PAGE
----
Dental sealants are an important tool in preventing childhood caries and tooth decay. Especially when used in combination with other preventative measures, like biannual checkups and an excellent daily home care routine, sealants can bolster the mouth’s natural defenses, and keep smiles healthy.
How do sealants protect children’s teeth?
In general, dental sealants are used to protect molars from forming cavities in the fissure systems. They can be difficult to clean, hence the sealants. Decay-causing bacteria often inhabit the pits and fissures found on the chewing surfaces of the molars. These areas are extremely difficult to access with a regular toothbrush.
If the pediatric dentist evaluates a child to be at high risk for tooth decay, he or she may choose to coat additional teeth. The sealant acts as a barrier, ensuring that food particles and oral bacteria cannot access vulnerable tooth enamel.
Dental sealants do not enhance the health of the teeth directly, and should not be used as a substitute for fluoride supplements or general oral care. Sealants are less costly, less uncomfortable, and more aesthetically pleasing than dental fillings.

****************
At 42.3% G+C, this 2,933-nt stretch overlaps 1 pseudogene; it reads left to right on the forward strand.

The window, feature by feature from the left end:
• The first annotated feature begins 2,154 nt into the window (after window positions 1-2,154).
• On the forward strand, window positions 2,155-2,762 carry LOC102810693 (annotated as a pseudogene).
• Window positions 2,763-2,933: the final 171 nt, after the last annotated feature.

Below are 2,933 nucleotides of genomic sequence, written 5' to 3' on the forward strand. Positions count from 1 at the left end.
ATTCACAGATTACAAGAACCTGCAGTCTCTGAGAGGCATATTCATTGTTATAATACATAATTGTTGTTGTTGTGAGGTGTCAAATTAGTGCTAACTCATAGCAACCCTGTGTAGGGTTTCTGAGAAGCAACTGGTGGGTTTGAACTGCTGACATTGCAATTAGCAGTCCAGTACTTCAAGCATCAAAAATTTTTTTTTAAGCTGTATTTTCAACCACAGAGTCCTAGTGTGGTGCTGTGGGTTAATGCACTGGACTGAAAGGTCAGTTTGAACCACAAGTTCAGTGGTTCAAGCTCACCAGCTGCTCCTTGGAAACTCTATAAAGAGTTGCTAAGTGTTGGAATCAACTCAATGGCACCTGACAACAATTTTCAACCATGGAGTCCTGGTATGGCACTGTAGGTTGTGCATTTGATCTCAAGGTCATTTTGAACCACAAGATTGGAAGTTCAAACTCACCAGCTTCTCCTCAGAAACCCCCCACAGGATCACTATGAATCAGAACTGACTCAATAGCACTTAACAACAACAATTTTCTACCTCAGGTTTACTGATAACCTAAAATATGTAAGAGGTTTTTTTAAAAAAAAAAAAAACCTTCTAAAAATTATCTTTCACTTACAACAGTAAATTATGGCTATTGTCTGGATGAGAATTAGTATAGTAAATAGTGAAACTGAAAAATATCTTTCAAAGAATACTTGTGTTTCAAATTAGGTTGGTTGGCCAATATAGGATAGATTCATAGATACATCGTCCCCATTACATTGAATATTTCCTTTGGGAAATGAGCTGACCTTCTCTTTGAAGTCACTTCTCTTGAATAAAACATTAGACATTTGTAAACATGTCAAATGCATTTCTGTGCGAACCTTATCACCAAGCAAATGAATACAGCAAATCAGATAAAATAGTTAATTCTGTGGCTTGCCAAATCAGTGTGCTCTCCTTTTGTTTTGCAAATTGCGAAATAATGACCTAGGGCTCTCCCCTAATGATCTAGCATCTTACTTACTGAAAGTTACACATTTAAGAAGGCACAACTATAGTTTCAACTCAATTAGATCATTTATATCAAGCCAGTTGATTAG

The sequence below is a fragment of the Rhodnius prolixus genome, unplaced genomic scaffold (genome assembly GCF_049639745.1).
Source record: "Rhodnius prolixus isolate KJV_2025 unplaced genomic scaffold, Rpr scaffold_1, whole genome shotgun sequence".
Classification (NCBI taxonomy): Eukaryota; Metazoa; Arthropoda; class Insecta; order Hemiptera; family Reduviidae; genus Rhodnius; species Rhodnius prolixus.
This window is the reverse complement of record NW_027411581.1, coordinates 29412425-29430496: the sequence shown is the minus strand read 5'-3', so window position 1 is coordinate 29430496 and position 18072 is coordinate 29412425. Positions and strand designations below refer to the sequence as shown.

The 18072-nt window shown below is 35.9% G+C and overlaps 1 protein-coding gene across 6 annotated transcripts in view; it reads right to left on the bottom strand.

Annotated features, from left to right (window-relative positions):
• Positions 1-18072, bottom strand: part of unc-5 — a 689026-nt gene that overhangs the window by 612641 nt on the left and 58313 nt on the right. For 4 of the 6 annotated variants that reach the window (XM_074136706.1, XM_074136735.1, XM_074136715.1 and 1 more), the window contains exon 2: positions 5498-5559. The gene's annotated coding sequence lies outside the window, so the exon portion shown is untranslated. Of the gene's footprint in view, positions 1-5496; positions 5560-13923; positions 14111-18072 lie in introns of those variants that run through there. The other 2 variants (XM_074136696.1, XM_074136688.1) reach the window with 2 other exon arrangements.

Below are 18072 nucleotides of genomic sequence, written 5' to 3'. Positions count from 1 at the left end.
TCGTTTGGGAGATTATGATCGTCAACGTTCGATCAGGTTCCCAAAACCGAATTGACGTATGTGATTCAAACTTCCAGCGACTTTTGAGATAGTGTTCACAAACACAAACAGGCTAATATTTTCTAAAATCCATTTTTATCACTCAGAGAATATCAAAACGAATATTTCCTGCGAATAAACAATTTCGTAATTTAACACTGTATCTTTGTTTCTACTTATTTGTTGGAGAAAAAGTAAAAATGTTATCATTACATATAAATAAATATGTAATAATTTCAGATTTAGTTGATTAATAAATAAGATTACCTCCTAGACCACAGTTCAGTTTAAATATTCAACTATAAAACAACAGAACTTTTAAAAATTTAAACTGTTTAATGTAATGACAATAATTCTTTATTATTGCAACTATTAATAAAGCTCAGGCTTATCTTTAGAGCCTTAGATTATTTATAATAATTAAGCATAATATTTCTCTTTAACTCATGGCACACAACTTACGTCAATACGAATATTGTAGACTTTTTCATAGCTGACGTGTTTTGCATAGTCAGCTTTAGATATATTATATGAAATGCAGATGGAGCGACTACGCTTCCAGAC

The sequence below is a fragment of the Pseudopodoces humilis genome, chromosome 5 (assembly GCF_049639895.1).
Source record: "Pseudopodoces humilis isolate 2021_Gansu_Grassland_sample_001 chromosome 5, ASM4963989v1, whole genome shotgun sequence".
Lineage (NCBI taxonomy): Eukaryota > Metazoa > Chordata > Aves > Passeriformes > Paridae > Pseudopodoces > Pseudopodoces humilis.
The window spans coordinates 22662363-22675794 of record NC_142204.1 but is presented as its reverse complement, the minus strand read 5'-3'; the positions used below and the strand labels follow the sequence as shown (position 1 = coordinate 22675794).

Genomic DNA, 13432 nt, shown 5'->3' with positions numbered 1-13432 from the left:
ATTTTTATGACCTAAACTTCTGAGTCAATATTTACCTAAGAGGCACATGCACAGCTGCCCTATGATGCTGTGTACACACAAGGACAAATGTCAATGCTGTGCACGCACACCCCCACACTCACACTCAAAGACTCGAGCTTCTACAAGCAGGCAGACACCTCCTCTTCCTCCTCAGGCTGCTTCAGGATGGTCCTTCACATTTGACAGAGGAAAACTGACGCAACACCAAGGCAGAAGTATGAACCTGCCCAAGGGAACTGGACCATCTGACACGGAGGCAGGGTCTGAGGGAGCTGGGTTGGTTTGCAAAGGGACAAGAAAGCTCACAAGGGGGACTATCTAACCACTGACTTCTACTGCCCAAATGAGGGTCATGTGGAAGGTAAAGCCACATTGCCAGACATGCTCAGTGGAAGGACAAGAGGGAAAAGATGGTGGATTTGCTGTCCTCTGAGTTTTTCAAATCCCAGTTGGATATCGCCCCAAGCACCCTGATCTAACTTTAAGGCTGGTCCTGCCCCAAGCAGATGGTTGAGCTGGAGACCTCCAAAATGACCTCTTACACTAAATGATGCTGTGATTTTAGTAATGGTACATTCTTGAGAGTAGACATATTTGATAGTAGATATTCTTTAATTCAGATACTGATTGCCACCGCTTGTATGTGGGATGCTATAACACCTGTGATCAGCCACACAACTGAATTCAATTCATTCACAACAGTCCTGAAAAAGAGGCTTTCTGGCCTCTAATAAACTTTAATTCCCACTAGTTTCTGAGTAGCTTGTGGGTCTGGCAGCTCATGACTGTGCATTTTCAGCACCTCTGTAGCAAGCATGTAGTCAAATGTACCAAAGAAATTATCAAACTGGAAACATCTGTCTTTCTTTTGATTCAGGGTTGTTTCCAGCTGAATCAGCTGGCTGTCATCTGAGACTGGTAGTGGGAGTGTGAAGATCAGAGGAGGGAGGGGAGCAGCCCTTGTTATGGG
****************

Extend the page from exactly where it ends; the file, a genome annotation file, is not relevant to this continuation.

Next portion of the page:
How are sealants applied?
There are many different types of dental sealant, but most are comprised of liquid plastic. Initially, the pediatric dentist must thoroughly clean and prepare the molars, before painting sealant on the teeth.
When every targeted tooth is coated to the dentist’s satisfaction, the sealant is either left to self-harden or exposed to blue spectrum natural light for several seconds (depending on the chemical composition of the specific brand). This specialized light works to harden the sealant and cure the plastic. The final result is a clear (or whitish) layer of thin, hard, durable sealant.
When should sealants be applied?
Sealants are usually applied when the primary molars first emerge. Depending on the oral habits of the child, the sealants may last for the life of the primary tooth, or need replacing several times. If the seal begins to lift off, food particles may become trapped against the tooth enamel and eventually cause decay.
Permanent molars should be sealed as soon as they emerge.